I Farm - So My Kids Don't Have To [reissue] (Cover Artwork)
Staff Review

I Farm

I Farm: So My Kids Don't Have To [reissue]

So My Kids Don't Have To [reissue] (2005)

Blackout! / Creep


3.5
Most of the kids that complain about the Warped Tour have a real misguided sense of what it should be about. It's not 1996 anymore; No Use for a Name and Face to Face aren't at the top of the game. Good punk bands still exist, but it's much fewer and farther between than the EpiFat era that's held i...

Most of the kids that complain about the Warped Tour have a real misguided sense of what it should be about. It's not 1996 anymore; No Use for a Name and Face to Face aren't at the top of the game. Good punk bands still exist, but it's much fewer and farther between than the EpiFat era that's held in such high regard. I Farm is the type of band that would have played Warped during its heydey, and So My Kids Won't Have To is a blistering collection of 18 raucous tracks.

Those 18 tracks are played in 30 minutes, so that already should give you at least a relative idea of what kind of music Ifarm are playing. It's loud, fast, and right to the point. There's no whimsical instrumental passages, no extravagant guitar solos, just an all-out musical blitzkrieg that would make any punk band proud. The brash, snotty vocals are full of political and social rhetoric, although it becomes pretty difficult at times to really even comprehend that. "Young Republican" isn't as fast and angry as they usually come on the album, but the stinging lyrics add the edge that not every song may carry;

Just another young Republican, with a brand new suit and tie that his parents bought for him / He can't seem to legitimize, he's a homophonic, sexist piece of shit /? / Try to pacify someone who fights for their name, why not break their very hands and watch them go insane / I saw a sign today that read ??Pro-life! Pro-family!'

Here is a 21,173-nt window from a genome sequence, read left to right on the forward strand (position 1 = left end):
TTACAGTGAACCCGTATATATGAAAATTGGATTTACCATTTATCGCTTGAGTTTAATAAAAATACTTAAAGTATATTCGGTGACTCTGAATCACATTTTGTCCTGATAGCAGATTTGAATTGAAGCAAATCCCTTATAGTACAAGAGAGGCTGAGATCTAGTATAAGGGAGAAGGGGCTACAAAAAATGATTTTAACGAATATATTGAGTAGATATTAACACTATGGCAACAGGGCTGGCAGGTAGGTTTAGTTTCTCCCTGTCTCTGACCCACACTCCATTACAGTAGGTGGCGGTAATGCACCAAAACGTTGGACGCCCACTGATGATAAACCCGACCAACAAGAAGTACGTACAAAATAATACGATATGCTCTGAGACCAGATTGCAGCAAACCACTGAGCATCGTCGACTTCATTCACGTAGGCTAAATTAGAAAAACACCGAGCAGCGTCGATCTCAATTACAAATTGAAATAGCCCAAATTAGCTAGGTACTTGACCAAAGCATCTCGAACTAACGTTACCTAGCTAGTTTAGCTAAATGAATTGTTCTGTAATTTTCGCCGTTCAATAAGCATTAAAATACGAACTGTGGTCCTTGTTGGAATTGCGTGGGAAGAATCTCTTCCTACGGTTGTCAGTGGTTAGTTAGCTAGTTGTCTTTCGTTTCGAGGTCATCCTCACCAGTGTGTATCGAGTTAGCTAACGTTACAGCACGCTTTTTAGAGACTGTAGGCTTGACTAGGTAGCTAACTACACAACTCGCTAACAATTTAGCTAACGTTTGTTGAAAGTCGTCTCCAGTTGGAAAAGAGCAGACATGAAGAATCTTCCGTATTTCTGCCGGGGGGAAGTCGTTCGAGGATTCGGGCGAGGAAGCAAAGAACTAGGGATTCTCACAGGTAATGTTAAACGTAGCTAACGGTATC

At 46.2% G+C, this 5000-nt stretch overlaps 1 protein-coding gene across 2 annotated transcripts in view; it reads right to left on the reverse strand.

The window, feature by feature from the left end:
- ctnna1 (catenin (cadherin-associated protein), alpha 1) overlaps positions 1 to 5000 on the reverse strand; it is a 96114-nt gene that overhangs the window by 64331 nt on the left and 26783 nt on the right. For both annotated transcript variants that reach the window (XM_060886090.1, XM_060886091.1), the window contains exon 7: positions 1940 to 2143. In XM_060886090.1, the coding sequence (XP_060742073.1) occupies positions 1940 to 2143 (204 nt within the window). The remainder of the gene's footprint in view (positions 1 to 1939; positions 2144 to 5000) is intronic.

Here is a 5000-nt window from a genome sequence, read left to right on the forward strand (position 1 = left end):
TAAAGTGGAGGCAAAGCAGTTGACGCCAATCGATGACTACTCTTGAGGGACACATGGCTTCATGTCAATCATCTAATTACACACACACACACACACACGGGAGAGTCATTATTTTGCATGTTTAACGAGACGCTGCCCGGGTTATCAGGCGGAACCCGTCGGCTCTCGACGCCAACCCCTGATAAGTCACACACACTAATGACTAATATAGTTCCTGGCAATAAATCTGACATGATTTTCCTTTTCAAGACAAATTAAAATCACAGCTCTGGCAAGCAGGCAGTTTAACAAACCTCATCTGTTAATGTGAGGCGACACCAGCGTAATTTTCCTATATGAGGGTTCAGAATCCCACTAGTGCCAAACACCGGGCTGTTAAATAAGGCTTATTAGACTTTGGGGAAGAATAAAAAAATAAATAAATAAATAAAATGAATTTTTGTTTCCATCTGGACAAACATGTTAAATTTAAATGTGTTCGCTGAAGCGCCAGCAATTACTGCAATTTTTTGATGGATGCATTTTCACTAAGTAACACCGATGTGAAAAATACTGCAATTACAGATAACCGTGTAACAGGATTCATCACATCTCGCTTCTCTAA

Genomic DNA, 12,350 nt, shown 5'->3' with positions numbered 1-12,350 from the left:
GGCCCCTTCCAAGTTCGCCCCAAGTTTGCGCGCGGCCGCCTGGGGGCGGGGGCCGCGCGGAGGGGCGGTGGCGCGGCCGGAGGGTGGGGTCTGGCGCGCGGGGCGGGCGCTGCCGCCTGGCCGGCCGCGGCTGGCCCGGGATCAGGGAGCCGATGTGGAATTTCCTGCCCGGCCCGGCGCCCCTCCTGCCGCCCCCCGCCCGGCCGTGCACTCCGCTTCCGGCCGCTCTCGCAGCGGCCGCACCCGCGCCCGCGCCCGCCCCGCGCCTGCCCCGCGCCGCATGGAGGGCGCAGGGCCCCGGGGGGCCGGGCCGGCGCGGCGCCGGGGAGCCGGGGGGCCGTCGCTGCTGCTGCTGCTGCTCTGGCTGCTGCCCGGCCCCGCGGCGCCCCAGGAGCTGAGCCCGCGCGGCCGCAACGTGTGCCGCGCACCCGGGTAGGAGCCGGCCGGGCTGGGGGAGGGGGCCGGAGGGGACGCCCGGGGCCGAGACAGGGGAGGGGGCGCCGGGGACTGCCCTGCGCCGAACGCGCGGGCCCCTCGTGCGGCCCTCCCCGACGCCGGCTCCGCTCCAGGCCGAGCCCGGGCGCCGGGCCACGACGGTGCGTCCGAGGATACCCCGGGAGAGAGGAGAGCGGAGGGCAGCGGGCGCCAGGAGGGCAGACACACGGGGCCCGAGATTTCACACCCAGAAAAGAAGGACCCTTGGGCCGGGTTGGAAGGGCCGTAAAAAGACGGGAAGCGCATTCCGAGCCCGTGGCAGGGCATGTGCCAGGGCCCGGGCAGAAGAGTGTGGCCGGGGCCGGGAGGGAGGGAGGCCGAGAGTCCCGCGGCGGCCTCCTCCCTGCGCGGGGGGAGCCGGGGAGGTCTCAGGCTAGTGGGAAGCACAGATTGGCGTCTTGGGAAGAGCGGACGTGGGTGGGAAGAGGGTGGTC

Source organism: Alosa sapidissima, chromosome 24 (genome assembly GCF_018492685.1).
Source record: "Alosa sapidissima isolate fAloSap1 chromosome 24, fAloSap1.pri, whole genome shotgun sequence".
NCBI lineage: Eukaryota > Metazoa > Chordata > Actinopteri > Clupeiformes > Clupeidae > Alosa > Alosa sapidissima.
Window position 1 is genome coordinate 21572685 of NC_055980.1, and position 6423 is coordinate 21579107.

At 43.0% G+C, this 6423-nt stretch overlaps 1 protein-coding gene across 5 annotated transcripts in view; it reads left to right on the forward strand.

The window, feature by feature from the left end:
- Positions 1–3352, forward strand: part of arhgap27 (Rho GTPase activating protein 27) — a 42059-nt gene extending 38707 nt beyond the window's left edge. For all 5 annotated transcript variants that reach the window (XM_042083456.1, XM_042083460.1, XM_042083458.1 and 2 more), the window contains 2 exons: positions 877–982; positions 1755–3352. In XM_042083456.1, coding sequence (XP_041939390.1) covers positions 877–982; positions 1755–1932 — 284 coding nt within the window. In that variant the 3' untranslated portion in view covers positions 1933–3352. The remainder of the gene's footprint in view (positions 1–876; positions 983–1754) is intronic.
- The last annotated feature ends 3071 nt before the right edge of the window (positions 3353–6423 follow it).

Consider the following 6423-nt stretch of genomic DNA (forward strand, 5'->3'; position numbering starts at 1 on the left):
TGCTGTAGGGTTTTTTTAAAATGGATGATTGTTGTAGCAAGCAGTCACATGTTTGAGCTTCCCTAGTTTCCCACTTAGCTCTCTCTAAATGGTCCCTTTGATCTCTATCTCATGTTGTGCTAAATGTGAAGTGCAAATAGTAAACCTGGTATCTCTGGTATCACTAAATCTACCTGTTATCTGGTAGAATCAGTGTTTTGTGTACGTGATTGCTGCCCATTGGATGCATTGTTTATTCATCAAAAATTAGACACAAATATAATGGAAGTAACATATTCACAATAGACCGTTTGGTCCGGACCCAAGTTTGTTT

If it's not the lyrics that draw you in, the raw conviction and venomous vocal delivery of the band's singer on tracks such as "All Punks Go to Hell" and "Knucklehead" will. The instrumentation is pretty standard fare, but the impact really can't be underestimated, as these guys play with the utmost energy at all times, and the pummeling distortion and solid rhythms are perfectly suited for the type of music being played. Possibly best of all is that only one song breaches the two-minute mark, while all of the others have sufficiently rocked your face off in around a minute and a half. As solid of a flow as the album may have, it does have a definite problem: Nothing really sticks on the first listen, or the second...or the third. It's not that they aren't good songs; quite the contrary, you could easily listen to any song randomly and enjoy it, but you won't be saying, "oh man, 'Milkbomb' is one of the best songs I've heard in months!" You won't be saying this because it's pretty difficult to distinguish it from the other 17 tracks on the album.

All this said, it's still a terrific, fast, noisy punk rock record full of attitude and awareness. Definitely worth a shot.